Forward thinking organisations are already using AI-driven market research in ways that demonstrate how the new approach expands access to data and drives strategic decision-making. For example, Amazon Go. A cashierless grocery store that requires no in-store payment, customers can simply walk straight out with their chosen goods, the shop knows exactly what they have got, and their Amazon account will be charged accordingly. Consumers are being constantly tracked, motion detecting cameras find patterns in what products customers pick up, put down, walk past or don’t even look at, and AI analyses this information in real-time. Amazon ultimately gains a wealth of useful information and data on every customer and every product and more, the perfect research model!

Companies incorporating AI-driven market research in their operations will be among the first to gain a sizeable edge over competition. AI will democratise market research by expanding access and eliminating the need for research skills. Market research will become more widely applicable, every movement a consumer makes will be automatically tracked, recorded, and analysed, without the organisation even noticing. This is the research power of AI. But if everything can be done without human interaction, what does the future look like for professional researchers?

A financial cost or human cost?

Does the financial gain in innovation mean more to businesses than the cost of losing a skilled employee? The sad truth is yes. A traditional focus group study can range from $4,000 to $12,000, focus groups usually consist of a small number of individuals creating one report. Today AI can scan billions of data points and generate tens of thousands of data reports. The cost saving using AI is staggering; while it would take an army of analyst’s months or years to scan the same amount of data, AI can do it in minutes.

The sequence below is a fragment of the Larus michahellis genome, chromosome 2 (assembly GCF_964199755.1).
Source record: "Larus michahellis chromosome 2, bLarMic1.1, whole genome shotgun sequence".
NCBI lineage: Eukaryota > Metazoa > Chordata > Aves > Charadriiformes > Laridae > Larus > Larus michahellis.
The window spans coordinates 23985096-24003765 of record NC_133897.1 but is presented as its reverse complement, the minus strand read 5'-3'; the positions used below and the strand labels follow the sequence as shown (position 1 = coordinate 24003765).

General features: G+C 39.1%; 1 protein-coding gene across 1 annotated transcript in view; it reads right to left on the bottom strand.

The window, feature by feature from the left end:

Where does this leave researchers? A recent Qualtrics survey report on 250 market researchers, states that 50% have considered additional training, some are navigating to new roles, and some are leaving the industry entirely. It is undeniable that these jobs will be the cost of innovation. However, optimistic researchers maintain a positive outlook on the future; AI can be a supportive addition to their work, there are even jobs that researchers wish to off-load to AI, making their jobs easier and more efficient, for example, localising surveys to different countries, data cleaning and survey programming. Others have identified areas they feel maintain human benefit, for instance creating surveys, findings recommendations and presenting these results to business leaders. For the majority, a career in this industry is obsolete, unfortunately many researchers are predestined to redundancy in order for businesses to operate with a higher rate of profitability. Is this inevitable? Is this fair? Is this right? We conclude with a statement of hope, hope that AI will not cease jobs but support them, and that businesses will provide the necessary help to those whose job is unavoidably terminated. AI is innovation, and innovation money.